EMC ViPR software defined object storage part II

May 7, 2013 – 11:27 am

Storage I/O trends

This is part II in a series of posts pertaining to EMC ViPR software defined storage and object storage. You can read part I here and part III here.


Some questions and discussion topics pertaining to ViPR:

ViPR architecture

Whom is ViPR for?

Organizations that need to scale with stability across EMC, third-party or open storage software stacks and commodity hardware. This applies to large and small enterprise, cloud service providers, managed service providers, virtual and cloud environments/

What this means for EMC hardware/platform/systems?

They can continue to be used as is, or work with ViPR or other deployment modes.

Does this mean EMC storage systems are nearing their end of life?

IMHO for the most part not yet, granted there will be some scenarios where new products will be used vs. others, or existing ones used in new ways for different things.

As has been the case for years if not decades, some products will survive, continue to evolve and find new roles, kind of like different data storage mediums (e.g. ssd, disk, tape, etc).

How does ViPR work?

ViPR functions as a control plane across the data and storage infrastructure supporting both north and southbound. northbound refers to use from or up to application servers (physical machines PM and virtual machines VMs). southbound refers target or destination storage systems. Storage systems can be traditional EMC or third-party (NetApp mentioned as part of first release), appliances, just a bunch of disks (JBOD) or cloud services.

Some general features and functions:

  • Provisioning and allocation (with automation)
  • Data and storage migration or tiering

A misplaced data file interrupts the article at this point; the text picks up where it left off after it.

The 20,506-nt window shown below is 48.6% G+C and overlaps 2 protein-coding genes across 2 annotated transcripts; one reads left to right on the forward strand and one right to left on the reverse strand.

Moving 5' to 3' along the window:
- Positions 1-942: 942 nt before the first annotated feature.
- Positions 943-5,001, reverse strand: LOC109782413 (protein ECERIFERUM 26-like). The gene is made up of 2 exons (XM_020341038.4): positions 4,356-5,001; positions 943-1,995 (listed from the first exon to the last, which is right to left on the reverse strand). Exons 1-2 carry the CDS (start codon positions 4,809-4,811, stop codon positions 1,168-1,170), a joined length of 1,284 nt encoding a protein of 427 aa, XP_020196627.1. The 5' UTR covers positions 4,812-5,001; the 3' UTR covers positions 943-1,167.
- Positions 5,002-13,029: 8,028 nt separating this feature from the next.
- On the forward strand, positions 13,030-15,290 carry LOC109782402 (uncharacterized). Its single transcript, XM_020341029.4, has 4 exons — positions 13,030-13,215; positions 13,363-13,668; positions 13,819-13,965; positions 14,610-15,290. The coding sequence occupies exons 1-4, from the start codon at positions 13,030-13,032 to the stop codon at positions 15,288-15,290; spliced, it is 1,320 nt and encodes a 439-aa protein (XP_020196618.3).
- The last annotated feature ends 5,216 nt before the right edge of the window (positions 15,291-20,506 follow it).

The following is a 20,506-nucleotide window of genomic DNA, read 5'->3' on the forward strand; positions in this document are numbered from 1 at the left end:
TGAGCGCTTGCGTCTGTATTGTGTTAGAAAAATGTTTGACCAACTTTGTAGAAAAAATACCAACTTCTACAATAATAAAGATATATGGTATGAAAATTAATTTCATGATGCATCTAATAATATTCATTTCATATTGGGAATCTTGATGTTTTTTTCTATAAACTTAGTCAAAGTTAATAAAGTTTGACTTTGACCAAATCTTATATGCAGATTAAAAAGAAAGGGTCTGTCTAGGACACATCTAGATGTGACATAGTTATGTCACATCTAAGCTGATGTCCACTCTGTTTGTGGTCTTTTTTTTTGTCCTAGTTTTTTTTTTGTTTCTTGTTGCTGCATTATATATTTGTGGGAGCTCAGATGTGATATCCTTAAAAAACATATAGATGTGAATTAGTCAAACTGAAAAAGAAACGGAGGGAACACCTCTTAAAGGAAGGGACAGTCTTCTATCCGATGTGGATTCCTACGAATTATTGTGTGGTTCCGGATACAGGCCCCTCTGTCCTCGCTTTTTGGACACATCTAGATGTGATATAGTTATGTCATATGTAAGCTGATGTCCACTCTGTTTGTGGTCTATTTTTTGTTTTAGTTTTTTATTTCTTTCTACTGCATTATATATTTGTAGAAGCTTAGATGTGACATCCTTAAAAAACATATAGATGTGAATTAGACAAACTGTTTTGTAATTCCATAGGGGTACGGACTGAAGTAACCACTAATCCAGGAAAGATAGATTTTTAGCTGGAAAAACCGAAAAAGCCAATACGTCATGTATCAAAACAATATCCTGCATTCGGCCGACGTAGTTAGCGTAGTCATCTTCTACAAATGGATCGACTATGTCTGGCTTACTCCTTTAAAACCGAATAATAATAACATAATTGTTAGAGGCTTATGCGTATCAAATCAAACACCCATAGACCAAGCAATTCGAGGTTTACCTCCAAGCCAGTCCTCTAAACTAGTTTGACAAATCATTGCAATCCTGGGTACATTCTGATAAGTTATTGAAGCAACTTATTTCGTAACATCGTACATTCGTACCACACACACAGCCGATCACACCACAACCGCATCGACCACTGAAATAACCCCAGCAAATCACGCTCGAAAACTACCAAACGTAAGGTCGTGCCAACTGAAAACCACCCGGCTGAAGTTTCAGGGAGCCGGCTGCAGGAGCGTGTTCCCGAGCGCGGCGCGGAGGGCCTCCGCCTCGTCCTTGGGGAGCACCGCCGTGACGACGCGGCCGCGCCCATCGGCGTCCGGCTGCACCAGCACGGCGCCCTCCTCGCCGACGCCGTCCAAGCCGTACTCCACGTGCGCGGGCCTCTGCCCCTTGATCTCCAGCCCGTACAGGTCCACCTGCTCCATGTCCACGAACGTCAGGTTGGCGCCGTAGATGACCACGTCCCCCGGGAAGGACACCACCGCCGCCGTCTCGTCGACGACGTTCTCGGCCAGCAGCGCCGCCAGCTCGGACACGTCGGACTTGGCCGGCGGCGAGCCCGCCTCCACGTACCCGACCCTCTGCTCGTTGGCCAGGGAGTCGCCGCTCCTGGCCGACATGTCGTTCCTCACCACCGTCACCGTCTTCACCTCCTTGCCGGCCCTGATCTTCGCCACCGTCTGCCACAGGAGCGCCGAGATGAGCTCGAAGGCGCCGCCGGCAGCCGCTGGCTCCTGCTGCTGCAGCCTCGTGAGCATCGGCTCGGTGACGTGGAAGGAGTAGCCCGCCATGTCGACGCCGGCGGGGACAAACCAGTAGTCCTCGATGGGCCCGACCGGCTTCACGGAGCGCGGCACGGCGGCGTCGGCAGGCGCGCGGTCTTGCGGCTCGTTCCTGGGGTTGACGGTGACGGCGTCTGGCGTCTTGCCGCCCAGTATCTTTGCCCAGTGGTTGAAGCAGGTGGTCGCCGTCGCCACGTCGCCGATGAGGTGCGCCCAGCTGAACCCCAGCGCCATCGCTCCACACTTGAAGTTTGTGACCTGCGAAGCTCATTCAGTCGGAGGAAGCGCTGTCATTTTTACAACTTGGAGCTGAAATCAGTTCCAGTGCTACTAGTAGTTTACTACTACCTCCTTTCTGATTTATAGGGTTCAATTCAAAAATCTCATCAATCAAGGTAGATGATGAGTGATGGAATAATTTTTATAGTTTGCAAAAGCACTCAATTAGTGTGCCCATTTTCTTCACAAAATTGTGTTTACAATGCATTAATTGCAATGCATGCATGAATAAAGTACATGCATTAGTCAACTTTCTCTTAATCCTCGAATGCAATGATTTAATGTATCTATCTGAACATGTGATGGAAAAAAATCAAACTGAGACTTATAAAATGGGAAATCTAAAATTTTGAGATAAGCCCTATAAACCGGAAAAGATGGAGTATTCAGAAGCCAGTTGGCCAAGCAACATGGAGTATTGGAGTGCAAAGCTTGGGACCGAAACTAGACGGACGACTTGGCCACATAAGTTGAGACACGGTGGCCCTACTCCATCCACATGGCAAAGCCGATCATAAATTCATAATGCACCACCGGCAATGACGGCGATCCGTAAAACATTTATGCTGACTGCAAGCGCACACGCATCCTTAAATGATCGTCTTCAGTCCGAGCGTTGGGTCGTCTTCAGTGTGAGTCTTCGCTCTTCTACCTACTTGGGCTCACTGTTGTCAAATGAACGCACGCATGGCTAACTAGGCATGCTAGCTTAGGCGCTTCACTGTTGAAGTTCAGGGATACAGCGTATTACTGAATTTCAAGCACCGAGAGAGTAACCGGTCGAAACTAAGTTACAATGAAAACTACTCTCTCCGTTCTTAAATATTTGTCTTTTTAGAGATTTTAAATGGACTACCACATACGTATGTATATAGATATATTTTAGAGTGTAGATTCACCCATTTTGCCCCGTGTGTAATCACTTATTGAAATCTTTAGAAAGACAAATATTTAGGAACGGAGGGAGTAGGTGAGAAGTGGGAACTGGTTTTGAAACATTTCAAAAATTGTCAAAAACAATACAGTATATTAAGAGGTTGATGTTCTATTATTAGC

• Leverage scripts, templates and workbooks
  • Support service categories and catalogs
  • Discovery, registration of storage systems
  • Create of storage resource pools for host systems
  • Metering, measuring, reporting, charge or show back
  • Alerts, alarms and notification
  • Self-service portal for access and provisioning

ViPR data plane (adding data services and value when needed)

Another part is the data plane for implementing data services and access. For block and file when not needed, ViPR steps out-of-the-way leveraging the underlying storage systems or services.

object storage
Object storage access

When needed, the ViPR data plane can step in to add added services and functionality along with support object based access for little data and big data. For example, Hadoop Distributed File System (HDFS) services can support northbound analytic software applications running on servers accessing storage managed by ViPR.

Continue reading in part III of this series here including how ViPR works, who it is for and more analysis.

Ok, nuff said (for now)

Cheers gs

Greg Schulz – Author Cloud and Virtual Data Storage Networking (CRC Press), The Green and Virtual Data Center (CRC Press) and Resilient Storage Networks (Elsevier)
twitter @storageio

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